Mikhail Mikhaiovich Bakhtin (1895–1975) was without doubt the most astonishingly productive thinker in the Humanities to emerge from Soviet Russia and one of the twentieth century’s most significant theoreticians of literature. This book will show that Bakhtin’s ideas remain crucial for literary studies, but also that his approach to literature remains, indeed, astonishingly productive across the full range of the contemporary Humanities. Bakhtin is a thinker who not only reconceives the relationship between literature and other disciplines, but who is also ultimately able to demonstrate the vital and common basis of all Humanities disciplines – of all disciplines that have writing at their conceptual and methodological core. As both the Soviet context and the twentieth century itself recede into history, he has become one of the most important thinkers for the Humanities in the twenty-first century.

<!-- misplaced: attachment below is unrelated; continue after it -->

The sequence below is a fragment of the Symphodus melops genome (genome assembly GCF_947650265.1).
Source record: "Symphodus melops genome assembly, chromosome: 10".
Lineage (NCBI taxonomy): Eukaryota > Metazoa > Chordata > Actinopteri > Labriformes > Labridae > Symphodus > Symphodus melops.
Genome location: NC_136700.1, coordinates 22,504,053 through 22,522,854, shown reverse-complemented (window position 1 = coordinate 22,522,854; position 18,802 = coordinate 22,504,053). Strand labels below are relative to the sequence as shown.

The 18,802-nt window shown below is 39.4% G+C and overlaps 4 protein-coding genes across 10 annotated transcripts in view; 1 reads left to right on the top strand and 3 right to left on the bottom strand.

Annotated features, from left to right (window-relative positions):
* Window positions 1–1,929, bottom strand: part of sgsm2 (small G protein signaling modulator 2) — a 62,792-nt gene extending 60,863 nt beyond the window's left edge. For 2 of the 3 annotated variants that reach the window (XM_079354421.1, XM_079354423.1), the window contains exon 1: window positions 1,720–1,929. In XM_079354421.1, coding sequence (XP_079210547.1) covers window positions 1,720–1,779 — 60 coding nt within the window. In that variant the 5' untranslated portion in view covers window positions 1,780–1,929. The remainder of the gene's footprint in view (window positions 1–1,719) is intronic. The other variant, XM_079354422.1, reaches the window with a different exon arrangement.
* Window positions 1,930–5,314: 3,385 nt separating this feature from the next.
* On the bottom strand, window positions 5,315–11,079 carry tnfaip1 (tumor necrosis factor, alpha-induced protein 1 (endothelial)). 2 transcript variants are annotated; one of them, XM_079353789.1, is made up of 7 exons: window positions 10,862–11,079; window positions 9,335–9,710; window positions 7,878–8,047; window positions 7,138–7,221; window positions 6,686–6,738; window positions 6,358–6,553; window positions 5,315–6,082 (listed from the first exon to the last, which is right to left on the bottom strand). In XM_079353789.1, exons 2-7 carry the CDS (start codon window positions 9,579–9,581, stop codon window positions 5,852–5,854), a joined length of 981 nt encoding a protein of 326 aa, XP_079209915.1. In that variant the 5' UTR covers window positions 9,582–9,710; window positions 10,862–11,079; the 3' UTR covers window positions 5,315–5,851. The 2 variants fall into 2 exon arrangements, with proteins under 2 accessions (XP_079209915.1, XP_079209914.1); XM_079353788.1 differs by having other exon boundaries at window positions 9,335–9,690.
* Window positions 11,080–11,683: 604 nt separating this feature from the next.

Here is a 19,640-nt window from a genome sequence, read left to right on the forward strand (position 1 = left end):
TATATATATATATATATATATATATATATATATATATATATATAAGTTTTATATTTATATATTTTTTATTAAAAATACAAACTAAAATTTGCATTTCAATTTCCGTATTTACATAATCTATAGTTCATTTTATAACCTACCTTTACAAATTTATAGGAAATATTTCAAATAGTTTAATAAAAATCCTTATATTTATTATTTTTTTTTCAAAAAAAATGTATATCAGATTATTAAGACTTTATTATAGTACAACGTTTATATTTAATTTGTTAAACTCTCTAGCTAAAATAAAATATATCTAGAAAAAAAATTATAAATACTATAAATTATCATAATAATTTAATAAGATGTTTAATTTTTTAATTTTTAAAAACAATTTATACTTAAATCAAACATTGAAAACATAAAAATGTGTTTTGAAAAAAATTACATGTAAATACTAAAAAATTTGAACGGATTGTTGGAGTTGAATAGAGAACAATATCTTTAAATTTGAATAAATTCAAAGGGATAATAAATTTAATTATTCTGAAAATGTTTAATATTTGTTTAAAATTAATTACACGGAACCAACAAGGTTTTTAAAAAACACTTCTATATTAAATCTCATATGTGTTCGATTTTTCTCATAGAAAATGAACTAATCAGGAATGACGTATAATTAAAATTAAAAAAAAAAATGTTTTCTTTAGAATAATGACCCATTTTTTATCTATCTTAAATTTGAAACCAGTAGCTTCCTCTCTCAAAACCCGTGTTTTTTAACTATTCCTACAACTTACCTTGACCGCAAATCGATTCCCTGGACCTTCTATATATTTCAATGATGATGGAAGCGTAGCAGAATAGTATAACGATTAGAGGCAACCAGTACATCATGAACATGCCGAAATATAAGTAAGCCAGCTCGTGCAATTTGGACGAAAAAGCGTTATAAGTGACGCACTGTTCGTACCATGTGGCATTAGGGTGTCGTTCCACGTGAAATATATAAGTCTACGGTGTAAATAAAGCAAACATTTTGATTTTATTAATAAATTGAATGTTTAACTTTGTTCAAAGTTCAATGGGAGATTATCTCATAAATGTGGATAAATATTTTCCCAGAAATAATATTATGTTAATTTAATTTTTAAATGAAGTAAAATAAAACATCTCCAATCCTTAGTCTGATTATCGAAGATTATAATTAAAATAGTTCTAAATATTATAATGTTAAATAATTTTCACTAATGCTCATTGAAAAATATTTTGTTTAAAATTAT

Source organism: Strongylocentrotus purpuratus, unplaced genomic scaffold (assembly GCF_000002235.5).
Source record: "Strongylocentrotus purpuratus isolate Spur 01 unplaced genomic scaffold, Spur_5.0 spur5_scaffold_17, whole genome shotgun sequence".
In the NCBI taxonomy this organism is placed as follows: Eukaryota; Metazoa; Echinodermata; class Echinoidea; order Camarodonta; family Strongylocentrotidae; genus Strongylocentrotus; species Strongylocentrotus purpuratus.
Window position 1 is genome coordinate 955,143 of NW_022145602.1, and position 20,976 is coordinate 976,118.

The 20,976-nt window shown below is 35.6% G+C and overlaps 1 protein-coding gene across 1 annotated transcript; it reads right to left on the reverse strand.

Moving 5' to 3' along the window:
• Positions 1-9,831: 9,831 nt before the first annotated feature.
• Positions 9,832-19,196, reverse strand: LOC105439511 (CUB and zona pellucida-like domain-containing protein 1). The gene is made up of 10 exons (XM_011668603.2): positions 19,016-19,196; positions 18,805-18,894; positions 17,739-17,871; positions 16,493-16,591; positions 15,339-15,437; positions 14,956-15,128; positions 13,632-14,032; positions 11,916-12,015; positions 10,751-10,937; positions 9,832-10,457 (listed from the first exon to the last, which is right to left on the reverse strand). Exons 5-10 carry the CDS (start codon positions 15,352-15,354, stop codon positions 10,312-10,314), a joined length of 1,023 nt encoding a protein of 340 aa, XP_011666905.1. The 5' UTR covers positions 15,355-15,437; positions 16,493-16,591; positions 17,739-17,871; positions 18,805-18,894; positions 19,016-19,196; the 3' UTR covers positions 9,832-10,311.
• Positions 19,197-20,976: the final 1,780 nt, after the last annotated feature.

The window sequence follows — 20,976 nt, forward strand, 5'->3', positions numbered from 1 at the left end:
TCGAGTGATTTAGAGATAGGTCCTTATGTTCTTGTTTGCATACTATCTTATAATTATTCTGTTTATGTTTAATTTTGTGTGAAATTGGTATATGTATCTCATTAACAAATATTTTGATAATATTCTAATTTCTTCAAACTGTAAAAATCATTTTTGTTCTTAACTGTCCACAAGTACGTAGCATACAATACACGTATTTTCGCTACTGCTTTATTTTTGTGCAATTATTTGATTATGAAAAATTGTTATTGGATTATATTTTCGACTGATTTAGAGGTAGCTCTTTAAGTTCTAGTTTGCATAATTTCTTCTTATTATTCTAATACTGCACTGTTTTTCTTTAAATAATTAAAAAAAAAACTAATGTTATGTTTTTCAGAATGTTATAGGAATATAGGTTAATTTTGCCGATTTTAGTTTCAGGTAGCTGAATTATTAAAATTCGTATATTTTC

Bakhtin is, in fact, an exemplary thinker for the contemporary Humanities, for a number of reasons: because his broad philosophical grounding and profoundly ethical focus does not conflict with, but rather enhances, his literary conception; because his investment in ideas of collectivity does not contradict his enduring commitment to the individual consciousness; and because his best-known ideas – the dialogic, heteroglossia, chronotope, carnival – emerge from a lifelong engagement with the novel form, but find renewed force and justification beyond the purely literary domain.